Healthy after kidney transplant, Merritt returns to worlds | Inquirer Sports

Healthy after kidney transplant, Merritt returns to worlds

/ 10:42 AM June 26, 2017

From left, Devon Allen, Aries Merritt, and Aleec Harris run the men’s 110-meter hurdles at the U.S. Track and Field Championships, Sunday, June 25, 2017, in Sacramento, Calif. Harris won the event, Merritt finished second, and Allen finished third. (AP Photo/Rich Pedroncelli)

SACRAMENTO, Calif. — Aries Merritt will be making a return to the world championships. This time, with a working kidney.

The world-record holder Merritt finished second behind Aleec Harris in the 110-meter hurdles at the U.S. track and field championships Sunday. His place — as long as it was top three — didn’t really matter. He just wanted a spot.


Merritt won bronze at the 2015 world championships in Beijing with his kidneys barely functioning because of a genetic disorder. He received the transplant from his sister less than a week later. Now healthy, he’s ready to see what he can do with worlds being held at the venue where he won an Olympic gold medal during the 2012 London Games.


“I always felt once I was healthy, all it would take is for me to put in the work,” Merritt explained. “That’s something I’ve been lacking. I haven’t been able to put in the work in two years.”

Harris proved uncatchable as he finished in 13.24 seconds. Merritt was 0.07 seconds behind, and former University of Oregon football player Devon Allen took third.

“I talked with (Merritt) when we first got here and asked him how he felt, and he said he felt really good,” Harris said. “It was great to hear that.”

The 31-year-old Merritt knew he would be able to make a strong return to the hurdles — even if others didn’t buy in.

“I was told, ‘You’ll never come back to the sport with the medications you have to take that are life long,’” said Merritt, whose mom and sister were in the stands. “It was something that went in one ear and out there other.

“No matter what someone may tell you, whether it’s a doctor or not, you can’t give up hope. You always have to stay positive and look at the brighter picture.”


The highlights from the last day of nationals:


One of the biggest crowd eruptions was on Ryan Crouser’s final heave in the shot put, when he surpassed Joe Kovacs. Crouser had a mark of 74 feet, 3 3/4 inches (22.65 meters) to hold off Kovacs, who already had an automatic bye into worlds as the defending world champion.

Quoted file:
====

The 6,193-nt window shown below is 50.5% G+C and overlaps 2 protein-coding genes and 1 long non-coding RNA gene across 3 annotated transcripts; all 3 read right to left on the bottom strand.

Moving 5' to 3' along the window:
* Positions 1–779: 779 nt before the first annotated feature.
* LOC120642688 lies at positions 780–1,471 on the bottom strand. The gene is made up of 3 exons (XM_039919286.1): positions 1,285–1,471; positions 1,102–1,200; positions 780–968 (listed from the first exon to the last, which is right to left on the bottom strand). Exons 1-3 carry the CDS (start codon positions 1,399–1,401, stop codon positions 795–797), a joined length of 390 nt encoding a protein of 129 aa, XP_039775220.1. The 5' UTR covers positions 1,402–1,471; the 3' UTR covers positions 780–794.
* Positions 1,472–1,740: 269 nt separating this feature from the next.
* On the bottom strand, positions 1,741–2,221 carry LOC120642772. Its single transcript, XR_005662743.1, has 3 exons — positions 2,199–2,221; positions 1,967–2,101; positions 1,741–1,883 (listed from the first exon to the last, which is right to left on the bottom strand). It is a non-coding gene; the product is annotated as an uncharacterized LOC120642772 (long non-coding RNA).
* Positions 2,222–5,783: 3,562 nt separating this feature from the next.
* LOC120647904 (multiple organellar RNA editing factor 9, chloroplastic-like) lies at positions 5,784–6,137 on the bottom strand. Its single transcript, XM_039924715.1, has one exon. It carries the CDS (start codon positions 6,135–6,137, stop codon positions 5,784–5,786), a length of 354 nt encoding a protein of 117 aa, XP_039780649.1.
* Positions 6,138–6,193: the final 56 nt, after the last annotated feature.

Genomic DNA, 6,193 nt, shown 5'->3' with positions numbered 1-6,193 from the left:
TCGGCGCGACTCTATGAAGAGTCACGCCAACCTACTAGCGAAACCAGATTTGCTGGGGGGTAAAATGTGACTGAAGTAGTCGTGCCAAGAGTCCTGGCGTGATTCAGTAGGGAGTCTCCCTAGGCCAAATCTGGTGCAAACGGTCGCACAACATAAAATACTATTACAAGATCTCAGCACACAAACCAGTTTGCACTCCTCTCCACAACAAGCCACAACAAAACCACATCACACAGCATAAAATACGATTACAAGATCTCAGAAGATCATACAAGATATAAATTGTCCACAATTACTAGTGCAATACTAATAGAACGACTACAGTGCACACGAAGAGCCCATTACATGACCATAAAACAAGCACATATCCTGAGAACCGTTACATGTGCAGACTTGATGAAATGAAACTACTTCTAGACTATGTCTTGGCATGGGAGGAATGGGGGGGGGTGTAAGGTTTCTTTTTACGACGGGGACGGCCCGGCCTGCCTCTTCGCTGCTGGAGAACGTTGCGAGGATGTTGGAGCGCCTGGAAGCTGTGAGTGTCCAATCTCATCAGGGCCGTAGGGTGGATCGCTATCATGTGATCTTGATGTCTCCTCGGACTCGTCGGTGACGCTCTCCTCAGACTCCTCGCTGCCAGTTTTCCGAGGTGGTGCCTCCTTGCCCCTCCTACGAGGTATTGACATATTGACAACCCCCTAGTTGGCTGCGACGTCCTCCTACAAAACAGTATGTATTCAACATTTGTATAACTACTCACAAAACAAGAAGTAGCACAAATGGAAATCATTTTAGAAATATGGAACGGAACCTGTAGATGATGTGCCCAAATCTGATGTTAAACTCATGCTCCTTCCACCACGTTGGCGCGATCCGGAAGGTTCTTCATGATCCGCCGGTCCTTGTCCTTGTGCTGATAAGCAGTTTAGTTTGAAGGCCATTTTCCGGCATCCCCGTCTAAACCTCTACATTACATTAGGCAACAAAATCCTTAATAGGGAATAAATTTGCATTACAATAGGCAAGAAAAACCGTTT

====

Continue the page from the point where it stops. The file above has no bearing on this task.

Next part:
“It’s a confidence boost, showing I can come through on the last throw,” Crouser said.


Olympic 400 hurdles gold medalist Dalilah Muhammad won the event at nationals in a fast race that saw the top three all go under 53 seconds.

“That’s so amazing,” Muhammad said.


Just like in the 100, Christian Coleman took the early lead in the 200. And just like in the 100, he was caught at the last moment. Coleman was out-leaned at the finish by Ameer Webb, who finished in 20.09 seconds to win by 0.01. Elijah Hall-Thompson, who’s coached at the University of Houston by Carl Lewis, was third.

“Racing at this high level you can never think you have it,” Coleman said. “He got me today.”


Oregon standout Deajah Stevens won the 200 from the outside lane, edging Kimberlyn Duncan and Tori Bowie.

“The 200 is my baby. I love this race,” Stevens said. “It felt to go out there and execute the way I know I could.”


Kendell Williams of the University of Georgia captured the heptathlon title and Florida’s Eric Futch won the men’s 400 hurdles.

They both won at NCAA championships earlier this month. Williams’ brother, Devon, earned a spot in the decathlon earlier at nationals.


“It seems like everyone I grew up with 12 years ago on this circuit is no longer competing,” said pole vaulter Jenn Suhr, who won a gold medal at the London Games. Suhr finished second to Sandi Morris on Sunday.


17-year-old Sydney McLaughlin set a world under-20 record in the 400 hurdles with a time of 53.82 . … Evan Jager (steeplechase), Ajee Wilson (800), Jarrion Lawson (long jump), Emmanuel Corvera (men’s race walk), Maria Michta-Coffey (women’s race walk), Bryan McBride (high jump), Donavan Brazier (800) also won. … Teenager Noah Lyles was one of the favorites in the 200, but didn’t race in the semifinals because of a strained right hamstring. LaShawn Merritt didn’t start, either. In the women’s 200, Allyson Felix didn’t race the final. Felix and Merritt already have automatic entries into worlds in the 400. … Clayton Murphy was dealing with hamstring issues and didn’t race in the 800 final.


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World championships in London from Aug. 4-13.

TAGS: Track and Field, World Championships

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